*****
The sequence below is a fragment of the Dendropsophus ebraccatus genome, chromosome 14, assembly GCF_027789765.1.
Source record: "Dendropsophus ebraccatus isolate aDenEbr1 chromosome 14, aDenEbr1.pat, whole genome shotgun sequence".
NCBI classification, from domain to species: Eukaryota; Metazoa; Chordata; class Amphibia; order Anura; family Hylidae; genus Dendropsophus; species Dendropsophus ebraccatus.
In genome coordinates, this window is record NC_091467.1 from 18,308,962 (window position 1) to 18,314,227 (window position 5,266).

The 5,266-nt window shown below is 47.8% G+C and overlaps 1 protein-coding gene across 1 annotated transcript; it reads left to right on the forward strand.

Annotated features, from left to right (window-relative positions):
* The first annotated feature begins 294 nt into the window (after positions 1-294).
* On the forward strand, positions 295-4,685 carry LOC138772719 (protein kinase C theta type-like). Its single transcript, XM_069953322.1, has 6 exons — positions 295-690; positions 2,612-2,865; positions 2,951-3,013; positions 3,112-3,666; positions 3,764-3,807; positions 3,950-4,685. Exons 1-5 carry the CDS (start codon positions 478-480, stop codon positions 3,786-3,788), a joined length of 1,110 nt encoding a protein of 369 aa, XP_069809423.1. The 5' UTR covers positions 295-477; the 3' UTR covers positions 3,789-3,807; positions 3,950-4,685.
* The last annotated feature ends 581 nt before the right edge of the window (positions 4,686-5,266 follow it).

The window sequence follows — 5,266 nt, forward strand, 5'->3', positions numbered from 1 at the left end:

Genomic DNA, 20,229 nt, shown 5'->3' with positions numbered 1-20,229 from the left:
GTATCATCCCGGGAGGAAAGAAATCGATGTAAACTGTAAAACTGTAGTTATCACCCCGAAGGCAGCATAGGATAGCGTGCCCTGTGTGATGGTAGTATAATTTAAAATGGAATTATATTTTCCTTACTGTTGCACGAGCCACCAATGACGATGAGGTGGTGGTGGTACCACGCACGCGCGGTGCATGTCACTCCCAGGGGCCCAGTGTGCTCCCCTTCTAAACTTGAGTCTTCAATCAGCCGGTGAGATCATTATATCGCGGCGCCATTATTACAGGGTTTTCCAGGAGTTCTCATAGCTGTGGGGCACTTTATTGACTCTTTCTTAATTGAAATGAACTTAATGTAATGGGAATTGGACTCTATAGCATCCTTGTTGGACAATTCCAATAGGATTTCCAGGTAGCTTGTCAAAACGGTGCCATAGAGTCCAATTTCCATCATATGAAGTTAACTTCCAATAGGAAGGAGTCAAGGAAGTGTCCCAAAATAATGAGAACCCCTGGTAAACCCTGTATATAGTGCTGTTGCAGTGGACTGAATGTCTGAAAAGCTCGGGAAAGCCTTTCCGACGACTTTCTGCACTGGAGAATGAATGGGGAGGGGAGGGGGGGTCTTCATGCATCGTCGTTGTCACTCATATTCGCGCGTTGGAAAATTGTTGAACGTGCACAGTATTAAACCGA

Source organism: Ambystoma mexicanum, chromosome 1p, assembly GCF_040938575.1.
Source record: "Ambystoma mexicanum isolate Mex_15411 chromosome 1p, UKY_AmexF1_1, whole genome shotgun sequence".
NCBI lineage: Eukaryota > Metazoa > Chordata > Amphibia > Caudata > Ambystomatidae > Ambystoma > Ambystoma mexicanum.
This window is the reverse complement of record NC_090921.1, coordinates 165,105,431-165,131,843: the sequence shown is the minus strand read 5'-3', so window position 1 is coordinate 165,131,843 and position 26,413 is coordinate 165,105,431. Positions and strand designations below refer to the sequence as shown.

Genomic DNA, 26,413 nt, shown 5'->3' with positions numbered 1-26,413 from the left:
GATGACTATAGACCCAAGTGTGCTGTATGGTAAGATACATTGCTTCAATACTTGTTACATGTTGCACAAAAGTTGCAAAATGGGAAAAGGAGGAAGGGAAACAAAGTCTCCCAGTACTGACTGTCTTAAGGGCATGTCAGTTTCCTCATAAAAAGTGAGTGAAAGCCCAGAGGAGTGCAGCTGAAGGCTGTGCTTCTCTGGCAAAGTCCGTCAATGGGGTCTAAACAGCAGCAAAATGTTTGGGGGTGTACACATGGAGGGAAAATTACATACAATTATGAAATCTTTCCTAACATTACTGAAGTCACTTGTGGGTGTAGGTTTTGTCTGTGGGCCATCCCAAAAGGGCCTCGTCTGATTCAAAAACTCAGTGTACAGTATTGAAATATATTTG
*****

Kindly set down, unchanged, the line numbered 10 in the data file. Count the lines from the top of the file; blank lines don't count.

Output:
The window sequence follows — 5,266 nt, forward strand, 5'->3', positions numbered from 1 at the left end: